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Challenge "Weakened Handycipher — Part 1"

Challenge "Weakened Handycipher — Part 1"  

  By: admin on May 12, 2015, 10:32 p.m.

The challenges for the weakened Handycipher serve as an exercise and use an intentionally weakened version of Handycipher. Part 1 is a partially-known-plaintext challenge with a helping additional information.

Handycipher is a newly designed cipher to permit pen-and-paper encrypting and decrypting, while providing a significantly high level of security.
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 Last edited by: admin on Oct. 31, 2021, 2:55 a.m., edited 2 times in total.

Re: Challenge  

  By: bgr on May 19, 2015, 4:55 p.m.

Hello,
I understood that the core cipher consists of the 31-character alphabet (A-Z and in addition the strings ,.-?^). This 31-character alphabet is enhanced by the digits from 0 to 9, then a permutation of these 41 characters generates a secret key. The secret key has the length 41, too.
Afterwards these 41 characters are displayed as a 5x8 matrix. The character '^' was surpressed (hopefully this is the right word). Then a 31-character subkey is generated from the shared key by deleting the digits 0-9 again, which is used to create a substitution table. Suddenly the '^' is in again (same position as in the secret key).

My question:
Was the character '^' surpressed only in this example, or is it always the '^'?

Bernhard

Re: Challenge  

  By: curmudgeon on May 19, 2015, 10:51 p.m.

The 40 non-space characters of K are always displayed as a 5 x 8 table, T-subK.
The 31-plaintext-character subkey P is always derived from K by omitting the decimal digits.
Therefore the table never contains the space, but the subkey always contains the space. (I.e., not just in this example.)

Hope this helps. [HTML_REMOVED]

Re: Challenge  

  By: bgr on May 20, 2015, 1:14 p.m.

Thank you for the explanation. I completely misunderstood one expression in the document.

As it was written "The 40 non-space characters of K …", and the example for K was "O N 2 T P 3 F L …", I thought that the spaces between the single characters are meant and I was wondering why they explained this.
Thanks!

Bernhard

Re: Challenge  

  By: günter on March 6, 2016, 10:22 p.m.

This is probably a fairly stupid question, but I need help counting the dogs. [HTML_REMOVED]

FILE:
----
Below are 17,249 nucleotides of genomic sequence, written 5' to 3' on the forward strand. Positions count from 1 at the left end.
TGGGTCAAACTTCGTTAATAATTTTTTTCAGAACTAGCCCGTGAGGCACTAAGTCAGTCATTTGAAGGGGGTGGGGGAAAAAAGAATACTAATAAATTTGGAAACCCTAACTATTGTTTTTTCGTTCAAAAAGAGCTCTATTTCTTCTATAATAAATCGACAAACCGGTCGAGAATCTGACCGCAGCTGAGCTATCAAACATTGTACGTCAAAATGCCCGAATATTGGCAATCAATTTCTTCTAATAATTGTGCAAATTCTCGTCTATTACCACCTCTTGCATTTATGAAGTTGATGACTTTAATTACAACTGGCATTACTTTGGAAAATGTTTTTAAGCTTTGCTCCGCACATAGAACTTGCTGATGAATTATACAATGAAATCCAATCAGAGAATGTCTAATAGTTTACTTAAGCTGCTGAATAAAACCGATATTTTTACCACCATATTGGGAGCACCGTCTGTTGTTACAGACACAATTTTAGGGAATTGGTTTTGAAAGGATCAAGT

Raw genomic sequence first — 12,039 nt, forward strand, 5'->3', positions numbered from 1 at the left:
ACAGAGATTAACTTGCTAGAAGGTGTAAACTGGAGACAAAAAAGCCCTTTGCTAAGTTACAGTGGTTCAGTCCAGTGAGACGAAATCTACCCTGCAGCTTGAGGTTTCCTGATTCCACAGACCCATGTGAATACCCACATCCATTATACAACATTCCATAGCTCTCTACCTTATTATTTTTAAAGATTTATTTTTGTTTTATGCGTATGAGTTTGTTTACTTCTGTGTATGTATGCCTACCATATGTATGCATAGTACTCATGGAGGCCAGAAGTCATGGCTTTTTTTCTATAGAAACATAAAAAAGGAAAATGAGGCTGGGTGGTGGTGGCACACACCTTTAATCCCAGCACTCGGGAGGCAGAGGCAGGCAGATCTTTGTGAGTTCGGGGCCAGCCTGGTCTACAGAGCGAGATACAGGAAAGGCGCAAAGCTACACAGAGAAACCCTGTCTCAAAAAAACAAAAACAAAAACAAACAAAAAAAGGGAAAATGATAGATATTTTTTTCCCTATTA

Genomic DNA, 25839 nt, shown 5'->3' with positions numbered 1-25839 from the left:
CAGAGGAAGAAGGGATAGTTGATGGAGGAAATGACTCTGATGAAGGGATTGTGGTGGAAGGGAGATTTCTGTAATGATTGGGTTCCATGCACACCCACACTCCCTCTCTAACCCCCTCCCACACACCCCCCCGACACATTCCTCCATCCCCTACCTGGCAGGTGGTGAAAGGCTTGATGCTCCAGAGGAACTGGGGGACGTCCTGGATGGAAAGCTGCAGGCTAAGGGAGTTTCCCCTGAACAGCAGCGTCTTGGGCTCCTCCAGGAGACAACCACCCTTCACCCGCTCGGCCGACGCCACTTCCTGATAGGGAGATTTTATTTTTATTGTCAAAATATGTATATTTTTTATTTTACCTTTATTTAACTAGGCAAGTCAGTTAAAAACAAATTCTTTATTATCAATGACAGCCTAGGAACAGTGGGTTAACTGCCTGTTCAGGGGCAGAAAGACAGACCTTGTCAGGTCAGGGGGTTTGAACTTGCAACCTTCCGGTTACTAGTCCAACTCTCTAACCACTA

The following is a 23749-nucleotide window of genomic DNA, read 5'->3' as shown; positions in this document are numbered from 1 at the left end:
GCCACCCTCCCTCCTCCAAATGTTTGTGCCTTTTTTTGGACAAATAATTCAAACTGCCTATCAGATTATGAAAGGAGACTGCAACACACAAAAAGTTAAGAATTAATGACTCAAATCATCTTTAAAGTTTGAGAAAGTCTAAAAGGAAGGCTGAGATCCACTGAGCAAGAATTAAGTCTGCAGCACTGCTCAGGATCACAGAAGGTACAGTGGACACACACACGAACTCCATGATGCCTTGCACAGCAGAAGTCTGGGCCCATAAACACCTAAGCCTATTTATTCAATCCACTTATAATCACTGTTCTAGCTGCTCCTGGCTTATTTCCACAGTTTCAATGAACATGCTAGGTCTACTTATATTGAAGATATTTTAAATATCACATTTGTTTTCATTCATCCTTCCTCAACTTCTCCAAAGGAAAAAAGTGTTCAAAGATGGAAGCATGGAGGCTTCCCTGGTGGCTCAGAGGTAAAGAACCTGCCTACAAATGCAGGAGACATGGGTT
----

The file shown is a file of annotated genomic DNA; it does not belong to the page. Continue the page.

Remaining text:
The solution shall consist of ten names, but I find eleven! There are three dogs mentioned in the known part of the plain text, and there are eight more once the remaining text is decrypted.

Well, one of the dogs gets renamed… so am I supposed to drop the old name, and only use the new name?

Re: Challenge  

  By: curmudgeon on March 7, 2016, 12:05 a.m.

…Well, one of the dogs gets renamed… so am I supposed to drop the old name, and only use the new name?

Yes, just so.

Re: Challenge  

  By: günter on March 7, 2016, 5:24 a.m.

Works! [HTML_REMOVED] Thank you!

Re: Challenge  

  By: Greko on May 17, 2016, 10:59 a.m.

I believe I have found the plaintext and the names of the dogs but my solution is not accepted. Would it be possible any of the solvers or a mtc3 team member to verify my solution?

Also it is not mentioned in the challenge pdf if we have to enter the solution in capital letters or in a different format (for example only the first letter to be capital).

Thank you,
Greko

Re: Challenge  

  By: Scatha on May 17, 2016, 3:51 p.m.

Hello Greko,

I'll give you an example for how to enter the solution.

If the names you found would be John,Harrison,Martha, and Jane, you would have to enter them like this:

John,Harrison,Martha,Jane

Please try to enter your solution again. If it doesn't work, feel free to contact me with your solution and we'll try to figure out why.

Best regards,

Scatha

Re: Challenge  

  By: Veselovský on Feb. 22, 2019, 3 a.m.

If I count the dogs correctly, then plaintext speaks about 9 different dogs. Two of the dogs have two different names. So there are 11 different names. One of the names consist of three words. Some of the names are mentioned several times. Names appear both in know plaintext and unknown plaintext. Should be names from known plaintext also be included in solution? What is point of doing so, if we already know them without any decryption?

So if I read "The solution consists of the names of the ten dogs mentioned in M7. Please enter the names in the order in which they appear in the text, separated by commas." it tells me nothing what solution to submit.

Re: Challenge  

  By: AnLeRo on Feb. 22, 2019, 3:59 p.m.

If I count the dogs correctly, then plaintext speaks about 9 different dogs. Two of the dogs have two different names. So there are 11 different names. One of the names consist of three words. Some of the names are mentioned several times. Names appear both in know plaintext and unknown plaintext. Should be names from known plaintext also be included in solution? What is point of doing so, if we already know them without any decryption?

So if I read "The solution consists of the names of the ten dogs mentioned in M7. Please enter the names in the order in which they appear in the text, separated by commas." it tells me nothing what solution to submit.

The known plaintext is part of the whole plaintext M7 and all ten names of the whole plaintext should be included. If names appear more than once, the first appearance is important for the solution.

Please send me a PM if you want me to check your solution. Maybe I can give you a hint for the tenth dog.


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